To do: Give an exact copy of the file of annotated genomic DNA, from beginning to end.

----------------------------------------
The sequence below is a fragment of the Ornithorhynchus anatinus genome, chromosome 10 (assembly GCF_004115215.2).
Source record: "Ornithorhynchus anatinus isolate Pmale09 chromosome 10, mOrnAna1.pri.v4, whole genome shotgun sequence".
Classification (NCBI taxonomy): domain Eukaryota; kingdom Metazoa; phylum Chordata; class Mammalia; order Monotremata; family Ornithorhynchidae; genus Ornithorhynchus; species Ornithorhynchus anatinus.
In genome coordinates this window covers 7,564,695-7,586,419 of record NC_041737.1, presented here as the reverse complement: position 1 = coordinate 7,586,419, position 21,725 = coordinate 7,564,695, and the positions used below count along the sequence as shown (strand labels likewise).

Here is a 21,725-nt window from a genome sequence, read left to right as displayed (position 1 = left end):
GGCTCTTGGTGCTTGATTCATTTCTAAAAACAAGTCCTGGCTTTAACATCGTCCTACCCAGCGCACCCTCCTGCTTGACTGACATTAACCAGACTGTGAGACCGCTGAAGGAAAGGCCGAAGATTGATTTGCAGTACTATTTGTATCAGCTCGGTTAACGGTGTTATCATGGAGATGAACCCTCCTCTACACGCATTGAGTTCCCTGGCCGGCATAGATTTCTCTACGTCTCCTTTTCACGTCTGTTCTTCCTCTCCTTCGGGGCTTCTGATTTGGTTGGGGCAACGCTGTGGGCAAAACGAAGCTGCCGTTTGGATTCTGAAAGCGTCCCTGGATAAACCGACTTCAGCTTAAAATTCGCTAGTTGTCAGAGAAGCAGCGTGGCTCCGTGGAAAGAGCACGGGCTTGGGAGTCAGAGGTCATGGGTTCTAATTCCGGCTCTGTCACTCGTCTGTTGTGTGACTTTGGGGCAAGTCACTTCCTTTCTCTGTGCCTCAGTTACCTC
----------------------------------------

The sequence below is a fragment of the Ornithorhynchus anatinus genome, chromosome 10 (assembly GCF_004115215.2).
Source record: "Ornithorhynchus anatinus isolate Pmale09 chromosome 10, mOrnAna1.pri.v4, whole genome shotgun sequence".
Classification (NCBI taxonomy): domain Eukaryota; kingdom Metazoa; phylum Chordata; class Mammalia; order Monotremata; family Ornithorhynchidae; genus Ornithorhynchus; species Ornithorhynchus anatinus.
In genome coordinates this window covers 7,564,695-7,586,419 of record NC_041737.1, presented here as the reverse complement: position 1 = coordinate 7,586,419, position 21,725 = coordinate 7,564,695, and the positions used below count along the sequence as shown (strand labels likewise).

Here is a 21,725-nt window from a genome sequence, read left to right as displayed (position 1 = left end):
GGCTCTTGGTGCTTGATTCATTTCTAAAAACAAGTCCTGGCTTTAACATCGTCCTACCCAGCGCACCCTCCTGCTTGACTGACATTAACCAGACTGTGAGACCGCTGAAGGAAAGGCCGAAGATTGATTTGCAGTACTATTTGTATCAGCTCGGTTAACGGTGTTATCATGGAGATGAACCCTCCTCTACACGCATTGAGTTCCCTGGCCGGCATAGATTTCTCTACGTCTCCTTTTCACGTCTGTTCTTCCTCTCCTTCGGGGCTTCTGATTTGGTTGGGGCAACGCTGTGGGCAAAACGAAGCTGCCGTTTGGATTCTGAAAGCGTCCCTGGATAAACCGACTTCAGCTTAAAATTCGCTAGTTGTCAGAGAAGCAGCGTGGCTCCGTGGAAAGAGCACGGGCTTGGGAGTCAGAGGTCATGGGTTCTAATTCCGGCTCTGTCACTCGTCTGTTGTGTGACTTTGGGGCAAGTCACTTCCTTTCTCTGTGCCTCAGTTACCTC